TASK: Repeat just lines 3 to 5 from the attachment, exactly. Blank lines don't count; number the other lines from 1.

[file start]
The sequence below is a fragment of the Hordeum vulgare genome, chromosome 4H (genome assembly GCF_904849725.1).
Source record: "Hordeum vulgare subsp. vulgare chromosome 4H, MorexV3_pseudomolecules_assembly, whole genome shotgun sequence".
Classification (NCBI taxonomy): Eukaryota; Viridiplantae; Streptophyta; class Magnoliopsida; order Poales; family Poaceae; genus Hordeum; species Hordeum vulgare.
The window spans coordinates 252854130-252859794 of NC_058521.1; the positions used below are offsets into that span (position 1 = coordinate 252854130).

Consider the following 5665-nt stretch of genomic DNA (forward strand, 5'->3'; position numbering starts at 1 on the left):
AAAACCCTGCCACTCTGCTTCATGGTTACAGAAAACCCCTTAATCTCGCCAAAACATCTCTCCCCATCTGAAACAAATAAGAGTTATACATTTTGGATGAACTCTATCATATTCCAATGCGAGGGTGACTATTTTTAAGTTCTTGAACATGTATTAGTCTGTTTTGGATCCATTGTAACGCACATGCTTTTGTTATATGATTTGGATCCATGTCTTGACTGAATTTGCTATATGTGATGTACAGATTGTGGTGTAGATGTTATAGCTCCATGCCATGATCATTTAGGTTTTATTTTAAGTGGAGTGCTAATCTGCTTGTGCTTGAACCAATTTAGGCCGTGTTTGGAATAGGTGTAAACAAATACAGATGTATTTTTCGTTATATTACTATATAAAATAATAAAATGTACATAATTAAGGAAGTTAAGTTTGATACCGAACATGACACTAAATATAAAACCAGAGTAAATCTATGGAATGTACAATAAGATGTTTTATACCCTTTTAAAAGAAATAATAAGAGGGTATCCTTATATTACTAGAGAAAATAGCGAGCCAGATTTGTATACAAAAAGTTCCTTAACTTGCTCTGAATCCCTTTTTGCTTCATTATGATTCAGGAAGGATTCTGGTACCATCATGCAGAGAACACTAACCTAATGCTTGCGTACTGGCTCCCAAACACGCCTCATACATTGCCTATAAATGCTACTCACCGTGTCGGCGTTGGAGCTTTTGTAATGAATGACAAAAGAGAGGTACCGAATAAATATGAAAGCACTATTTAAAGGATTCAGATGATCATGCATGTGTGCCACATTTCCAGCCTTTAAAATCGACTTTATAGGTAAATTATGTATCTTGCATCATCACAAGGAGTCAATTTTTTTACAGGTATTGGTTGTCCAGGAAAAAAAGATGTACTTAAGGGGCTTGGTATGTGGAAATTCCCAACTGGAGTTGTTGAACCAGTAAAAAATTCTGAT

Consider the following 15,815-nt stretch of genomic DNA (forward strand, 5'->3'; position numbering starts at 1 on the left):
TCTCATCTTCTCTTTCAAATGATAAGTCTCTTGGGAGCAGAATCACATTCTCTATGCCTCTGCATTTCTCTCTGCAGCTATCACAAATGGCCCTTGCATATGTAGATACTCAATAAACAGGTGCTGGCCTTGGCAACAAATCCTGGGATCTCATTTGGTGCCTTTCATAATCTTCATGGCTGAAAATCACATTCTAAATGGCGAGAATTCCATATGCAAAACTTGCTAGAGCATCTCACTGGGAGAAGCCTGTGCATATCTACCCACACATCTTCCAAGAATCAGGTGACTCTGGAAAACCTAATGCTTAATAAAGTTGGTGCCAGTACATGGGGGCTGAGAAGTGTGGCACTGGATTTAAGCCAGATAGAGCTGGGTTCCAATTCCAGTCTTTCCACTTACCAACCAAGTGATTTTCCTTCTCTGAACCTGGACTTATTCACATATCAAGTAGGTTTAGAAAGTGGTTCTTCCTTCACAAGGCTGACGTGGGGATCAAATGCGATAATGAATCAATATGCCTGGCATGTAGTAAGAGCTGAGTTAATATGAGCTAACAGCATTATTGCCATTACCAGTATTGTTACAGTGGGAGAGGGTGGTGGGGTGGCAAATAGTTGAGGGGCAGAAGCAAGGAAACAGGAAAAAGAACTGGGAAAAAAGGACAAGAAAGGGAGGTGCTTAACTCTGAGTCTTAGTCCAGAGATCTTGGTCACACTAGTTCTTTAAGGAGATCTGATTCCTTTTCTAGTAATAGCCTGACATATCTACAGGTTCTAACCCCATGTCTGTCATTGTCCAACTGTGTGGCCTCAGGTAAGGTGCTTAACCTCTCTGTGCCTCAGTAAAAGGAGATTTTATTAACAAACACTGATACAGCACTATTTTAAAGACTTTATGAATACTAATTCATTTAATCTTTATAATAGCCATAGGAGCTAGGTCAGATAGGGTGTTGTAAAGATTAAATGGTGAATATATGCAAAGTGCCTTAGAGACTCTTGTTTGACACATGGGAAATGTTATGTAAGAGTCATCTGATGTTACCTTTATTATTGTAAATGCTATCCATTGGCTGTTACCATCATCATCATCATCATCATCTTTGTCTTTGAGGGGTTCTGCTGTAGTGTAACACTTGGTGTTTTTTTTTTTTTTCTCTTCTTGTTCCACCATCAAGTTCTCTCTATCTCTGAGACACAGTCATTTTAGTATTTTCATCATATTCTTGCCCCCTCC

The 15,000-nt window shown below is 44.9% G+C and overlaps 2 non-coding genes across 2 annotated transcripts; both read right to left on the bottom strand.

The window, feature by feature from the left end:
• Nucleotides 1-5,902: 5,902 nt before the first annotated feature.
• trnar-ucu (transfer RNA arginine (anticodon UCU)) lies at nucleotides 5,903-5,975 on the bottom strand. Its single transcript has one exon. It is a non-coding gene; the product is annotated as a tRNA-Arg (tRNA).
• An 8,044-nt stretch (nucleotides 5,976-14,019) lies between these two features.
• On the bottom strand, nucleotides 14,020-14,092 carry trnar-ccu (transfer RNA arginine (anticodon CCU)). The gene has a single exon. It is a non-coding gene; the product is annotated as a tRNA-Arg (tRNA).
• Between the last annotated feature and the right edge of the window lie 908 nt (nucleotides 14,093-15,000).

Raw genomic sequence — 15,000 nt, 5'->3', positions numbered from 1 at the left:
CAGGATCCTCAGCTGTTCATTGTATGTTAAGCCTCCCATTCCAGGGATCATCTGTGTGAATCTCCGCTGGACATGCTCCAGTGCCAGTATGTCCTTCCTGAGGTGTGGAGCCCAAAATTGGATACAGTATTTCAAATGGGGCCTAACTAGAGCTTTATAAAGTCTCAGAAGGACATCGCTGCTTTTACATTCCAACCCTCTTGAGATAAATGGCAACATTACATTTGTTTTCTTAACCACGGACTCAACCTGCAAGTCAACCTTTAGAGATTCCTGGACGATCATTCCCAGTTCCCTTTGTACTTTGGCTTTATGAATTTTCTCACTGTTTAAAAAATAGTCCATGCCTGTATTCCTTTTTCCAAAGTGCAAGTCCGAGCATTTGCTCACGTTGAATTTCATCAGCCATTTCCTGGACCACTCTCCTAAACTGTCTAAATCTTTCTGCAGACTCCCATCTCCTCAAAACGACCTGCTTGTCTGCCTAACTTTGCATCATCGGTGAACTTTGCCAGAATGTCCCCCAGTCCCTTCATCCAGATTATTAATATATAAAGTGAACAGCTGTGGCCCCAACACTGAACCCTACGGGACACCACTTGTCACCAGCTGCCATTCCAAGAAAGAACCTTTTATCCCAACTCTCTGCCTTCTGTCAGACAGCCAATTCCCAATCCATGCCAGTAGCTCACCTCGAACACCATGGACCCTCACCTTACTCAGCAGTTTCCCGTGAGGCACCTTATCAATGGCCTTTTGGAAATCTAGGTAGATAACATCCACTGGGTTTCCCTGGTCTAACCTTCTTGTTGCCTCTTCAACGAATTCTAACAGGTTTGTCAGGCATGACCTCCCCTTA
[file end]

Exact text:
Classification (NCBI taxonomy): Eukaryota; Viridiplantae; Streptophyta; class Magnoliopsida; order Poales; family Poaceae; genus Hordeum; species Hordeum vulgare.
The window spans coordinates 252854130-252859794 of NC_058521.1; the positions used below are offsets into that span (position 1 = coordinate 252854130).

Consider the following 5665-nt stretch of genomic DNA (forward strand, 5'->3'; position numbering starts at 1 on the left):